4 section, and the aerodynamic forces must be mechanically transmitted from the test body in the wind tunnel to the balance outside. Internal balances have their force measuring unit within the wind tunnel, and thus provide a more direct measurement of the aerodynamic forces. The Aerolabs TM internal balance (Figure 2) employed in our wind tunnel uses strain gauges mounted within a rod cut from a single piece of precipitation-hardened stainless steel with a protective sheath to protect the fragile foil strain gauges. The strain gauges are connected to electronics (including wheatstone bridges), which are in turn connected to a computer data acquisition system located in the wind tunnel control room. The Aerolab system will acquire 5000 samples every 100 ms and report the average. By setting the dwell time of the MPS, you can set the number of measurements that will be recorded at each angle of attack (e.g., a dwell time of 1 second would result in 10 measurements). Two procedures are required to convert the voltage outputs from the strain gauge system into accurate measurements of the aerodynamics forces (and moments). First, the strain gauges must be calibrated. This is accomplished using an attachment of known mass that can be connected to the balance. Second, any forces transmitted to the balance that are not produced by the wing must be removed. In this experiment, there is a support structure that connects the balance to the wing (see Figure 3). This support structure can produce its own aerodynamics forces. In addition, even with the wind tunnel off, the weight of the structure and wing will load the balance. Removing these wind-off (or tare) loads is known as taring the system. If the data are to be meaningful, each test run must be carried out at a (nearly) constant value of wind tunnel dynamic pressure. Ideally, the magnitude of the aerodynamics force coefficients would be independent of the magnitude of the dynamic pressure. In reality, this assumption might not be completely accurate, so the dynamic pressure should be held constant during a particular data-taking run so that the coefficients will not be influenced by changes in freestream conditions. The speed of the fan that drives the wind tunnel is nominally held constant by the fan s motor control system. This should produce a nearly constant wind tunnel dynamic pressure. (If necessary, the dynamic pressure can be manually adjusted with the tunnel speed control.) ii) Pitot-Static Probe - In addition, a second data acquisition system will simultaneously acquire and store the dynamic pressure during the experiment. The dynamic pressure is measured directly by means of a Pitot-static probe mounted in the freestream. The probe has one hole facing directly into the wind tunnel flow and another located so the air flows along the surface of the hole (see Figure 4). The pressure in the first hole is the stagnation pressure (po) and the second experiences the static pressure (p). The two holes are connected via long 4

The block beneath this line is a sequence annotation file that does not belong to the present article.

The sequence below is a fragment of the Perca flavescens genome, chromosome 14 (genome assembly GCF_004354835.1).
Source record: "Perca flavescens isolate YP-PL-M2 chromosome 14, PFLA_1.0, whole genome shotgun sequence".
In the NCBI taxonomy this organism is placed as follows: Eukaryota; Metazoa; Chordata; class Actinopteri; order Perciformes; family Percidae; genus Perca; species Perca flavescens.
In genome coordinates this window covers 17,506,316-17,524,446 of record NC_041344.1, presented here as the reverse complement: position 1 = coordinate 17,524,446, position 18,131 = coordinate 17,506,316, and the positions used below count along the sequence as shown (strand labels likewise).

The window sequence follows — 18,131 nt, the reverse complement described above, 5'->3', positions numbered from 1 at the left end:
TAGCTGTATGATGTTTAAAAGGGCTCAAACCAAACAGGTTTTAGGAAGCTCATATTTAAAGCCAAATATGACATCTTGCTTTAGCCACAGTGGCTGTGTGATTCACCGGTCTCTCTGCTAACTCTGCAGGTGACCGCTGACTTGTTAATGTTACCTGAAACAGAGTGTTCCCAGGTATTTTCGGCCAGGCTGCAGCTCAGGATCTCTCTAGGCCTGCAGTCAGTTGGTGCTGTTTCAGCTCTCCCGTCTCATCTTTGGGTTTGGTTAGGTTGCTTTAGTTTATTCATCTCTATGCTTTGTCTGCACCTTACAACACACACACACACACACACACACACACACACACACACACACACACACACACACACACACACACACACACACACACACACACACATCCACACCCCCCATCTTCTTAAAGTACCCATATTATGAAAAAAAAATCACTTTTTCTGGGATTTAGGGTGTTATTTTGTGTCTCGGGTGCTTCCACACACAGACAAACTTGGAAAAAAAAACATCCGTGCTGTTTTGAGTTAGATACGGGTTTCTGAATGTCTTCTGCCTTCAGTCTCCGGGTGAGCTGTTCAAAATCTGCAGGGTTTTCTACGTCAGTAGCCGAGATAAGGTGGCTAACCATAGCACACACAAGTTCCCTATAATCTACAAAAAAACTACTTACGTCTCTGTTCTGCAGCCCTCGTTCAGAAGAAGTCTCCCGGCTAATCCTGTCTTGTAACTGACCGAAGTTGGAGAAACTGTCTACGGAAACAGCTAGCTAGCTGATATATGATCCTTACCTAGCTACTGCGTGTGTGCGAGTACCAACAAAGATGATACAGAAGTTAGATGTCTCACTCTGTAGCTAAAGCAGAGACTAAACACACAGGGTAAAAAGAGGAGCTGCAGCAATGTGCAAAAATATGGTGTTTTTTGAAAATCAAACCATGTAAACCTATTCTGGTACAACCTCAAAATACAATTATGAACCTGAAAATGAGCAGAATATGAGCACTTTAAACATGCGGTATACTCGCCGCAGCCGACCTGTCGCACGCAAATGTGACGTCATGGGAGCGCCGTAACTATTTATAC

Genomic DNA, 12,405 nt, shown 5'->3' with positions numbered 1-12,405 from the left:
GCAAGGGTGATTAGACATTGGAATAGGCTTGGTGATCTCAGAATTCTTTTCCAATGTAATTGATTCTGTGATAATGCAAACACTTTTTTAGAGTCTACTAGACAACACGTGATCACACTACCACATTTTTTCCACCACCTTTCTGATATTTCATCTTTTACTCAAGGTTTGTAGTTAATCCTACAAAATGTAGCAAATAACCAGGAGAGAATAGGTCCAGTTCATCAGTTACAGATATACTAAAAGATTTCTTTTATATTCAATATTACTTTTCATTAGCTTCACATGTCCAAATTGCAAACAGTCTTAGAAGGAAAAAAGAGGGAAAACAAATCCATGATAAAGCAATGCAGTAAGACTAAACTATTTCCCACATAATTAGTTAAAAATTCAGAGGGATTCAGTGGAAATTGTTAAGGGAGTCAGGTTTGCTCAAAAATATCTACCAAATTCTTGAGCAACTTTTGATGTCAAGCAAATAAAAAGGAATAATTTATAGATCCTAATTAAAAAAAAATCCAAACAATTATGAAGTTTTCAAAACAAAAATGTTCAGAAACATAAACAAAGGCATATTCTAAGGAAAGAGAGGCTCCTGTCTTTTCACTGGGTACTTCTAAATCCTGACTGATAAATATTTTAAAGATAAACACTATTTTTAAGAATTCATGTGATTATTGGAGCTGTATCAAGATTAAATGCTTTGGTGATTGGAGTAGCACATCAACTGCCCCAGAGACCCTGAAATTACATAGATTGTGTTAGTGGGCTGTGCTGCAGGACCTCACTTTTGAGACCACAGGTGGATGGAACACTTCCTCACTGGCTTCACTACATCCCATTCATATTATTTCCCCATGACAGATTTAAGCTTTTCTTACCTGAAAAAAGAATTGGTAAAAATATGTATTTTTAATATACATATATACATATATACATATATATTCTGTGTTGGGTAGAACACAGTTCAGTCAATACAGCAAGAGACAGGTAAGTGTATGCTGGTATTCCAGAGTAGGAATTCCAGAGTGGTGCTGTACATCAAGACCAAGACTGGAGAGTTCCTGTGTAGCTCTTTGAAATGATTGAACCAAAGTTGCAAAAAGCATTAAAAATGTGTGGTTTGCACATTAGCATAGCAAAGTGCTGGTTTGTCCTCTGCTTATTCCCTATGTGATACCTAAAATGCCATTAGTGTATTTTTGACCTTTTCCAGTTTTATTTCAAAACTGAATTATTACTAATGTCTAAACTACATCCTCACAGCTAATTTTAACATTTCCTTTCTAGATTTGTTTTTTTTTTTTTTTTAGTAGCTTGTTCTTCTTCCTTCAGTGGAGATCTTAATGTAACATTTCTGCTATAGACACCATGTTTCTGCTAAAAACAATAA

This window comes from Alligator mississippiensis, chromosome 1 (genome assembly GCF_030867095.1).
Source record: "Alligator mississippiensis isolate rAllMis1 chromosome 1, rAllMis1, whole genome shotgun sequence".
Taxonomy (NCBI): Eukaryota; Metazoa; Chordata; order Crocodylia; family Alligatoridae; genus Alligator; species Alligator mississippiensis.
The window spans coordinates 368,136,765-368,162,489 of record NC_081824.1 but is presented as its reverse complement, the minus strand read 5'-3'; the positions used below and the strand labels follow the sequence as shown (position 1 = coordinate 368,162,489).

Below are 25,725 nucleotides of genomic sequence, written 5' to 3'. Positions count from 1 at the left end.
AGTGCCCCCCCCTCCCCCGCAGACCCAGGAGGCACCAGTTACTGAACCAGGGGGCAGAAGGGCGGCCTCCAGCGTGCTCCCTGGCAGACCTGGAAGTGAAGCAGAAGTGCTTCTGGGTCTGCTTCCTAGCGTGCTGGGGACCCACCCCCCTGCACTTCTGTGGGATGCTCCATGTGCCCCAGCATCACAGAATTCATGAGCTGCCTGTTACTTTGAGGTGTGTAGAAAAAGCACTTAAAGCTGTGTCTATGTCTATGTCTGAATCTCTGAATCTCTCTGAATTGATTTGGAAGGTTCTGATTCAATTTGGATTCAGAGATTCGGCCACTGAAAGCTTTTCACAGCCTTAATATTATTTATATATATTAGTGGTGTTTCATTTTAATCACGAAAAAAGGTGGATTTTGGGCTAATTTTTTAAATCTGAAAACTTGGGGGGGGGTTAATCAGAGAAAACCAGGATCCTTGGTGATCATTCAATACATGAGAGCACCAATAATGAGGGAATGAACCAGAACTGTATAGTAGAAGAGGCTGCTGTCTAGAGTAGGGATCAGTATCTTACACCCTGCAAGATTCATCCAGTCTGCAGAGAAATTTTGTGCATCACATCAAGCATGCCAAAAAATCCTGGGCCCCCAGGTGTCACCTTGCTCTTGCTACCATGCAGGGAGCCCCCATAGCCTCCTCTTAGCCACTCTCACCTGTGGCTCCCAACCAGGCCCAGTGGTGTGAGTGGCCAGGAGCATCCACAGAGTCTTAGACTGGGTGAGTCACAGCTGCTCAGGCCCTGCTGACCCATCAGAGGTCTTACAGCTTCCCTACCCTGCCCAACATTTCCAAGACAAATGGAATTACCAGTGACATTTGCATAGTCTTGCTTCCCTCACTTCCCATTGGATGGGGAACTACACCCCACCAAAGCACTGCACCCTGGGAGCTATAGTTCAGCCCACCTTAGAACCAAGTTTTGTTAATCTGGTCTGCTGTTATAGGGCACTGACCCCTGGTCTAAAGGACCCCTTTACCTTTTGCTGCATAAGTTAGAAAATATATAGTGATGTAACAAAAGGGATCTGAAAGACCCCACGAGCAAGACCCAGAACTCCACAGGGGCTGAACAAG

5 lengths of tubing to the two sides of a capacitance-type differential pressure transducer (Baratron). This transducer interprets the displacement of a diaphragm due to a change in pressure difference across the diaphragm as a change in capacitance in an electronic circuit, which is output as a DC voltage change. This DC voltage is displayed on a digital voltmeter, which can be monitored by the wind tunnel operator (as noted above, it is also connected to the data acquisition system). The output voltage of the Baratron can be converted to a pressure using the sensitivity of the transducer (e.g., mmhg/volt). c) The Wind Tunnel A wind tunnel is a duct or pipe through which air is drawn or blown. The Wright brothers designed and built a wind tunnel in The basic principle upon which the wind tunnel is based is that the forces on an airplane moving through air at a particular speed are the same as the forces on a fixed airplane with air moving past it at the same speed. Of course, the model in the wind tunnel is usually smaller than (but geometrically similar to) the full size device, so that it is necessary to know and apply the scaling laws in order to interpret the wind tunnel data in terms of a full scale vehicle. The wind tunnel used in these experiments is of the open-return type (Figure 5). Air is drawn from the room into a large settling chamber (1) fitted with a honeycomb and several screens. The honeycomb is there to remove swirl imparted to the air by the fan. The screens break down large eddies in the flow and smooth the flow before it enters the test section. Following the settling chamber, the air accelerates through a contraction cone (2) where the area reduces (continuity requires that the velocity increase). The test (working) section (3) is of constant area (42" 40"). The test section is fitted with one movable side wall so that small adjustments may be made to the area in order to account for boundary layer growth, thus keeping the streamwise velocity and static pressure distributions constant. The air exhausts into the room and recirculates. The maximum velocity of this wind tunnel is ~50 mph, and the turbulent fluctuations in the freestream are typically less than 0.5% of the freestream velocity. Thus, it is termed a low turbulence wind tunnel. 5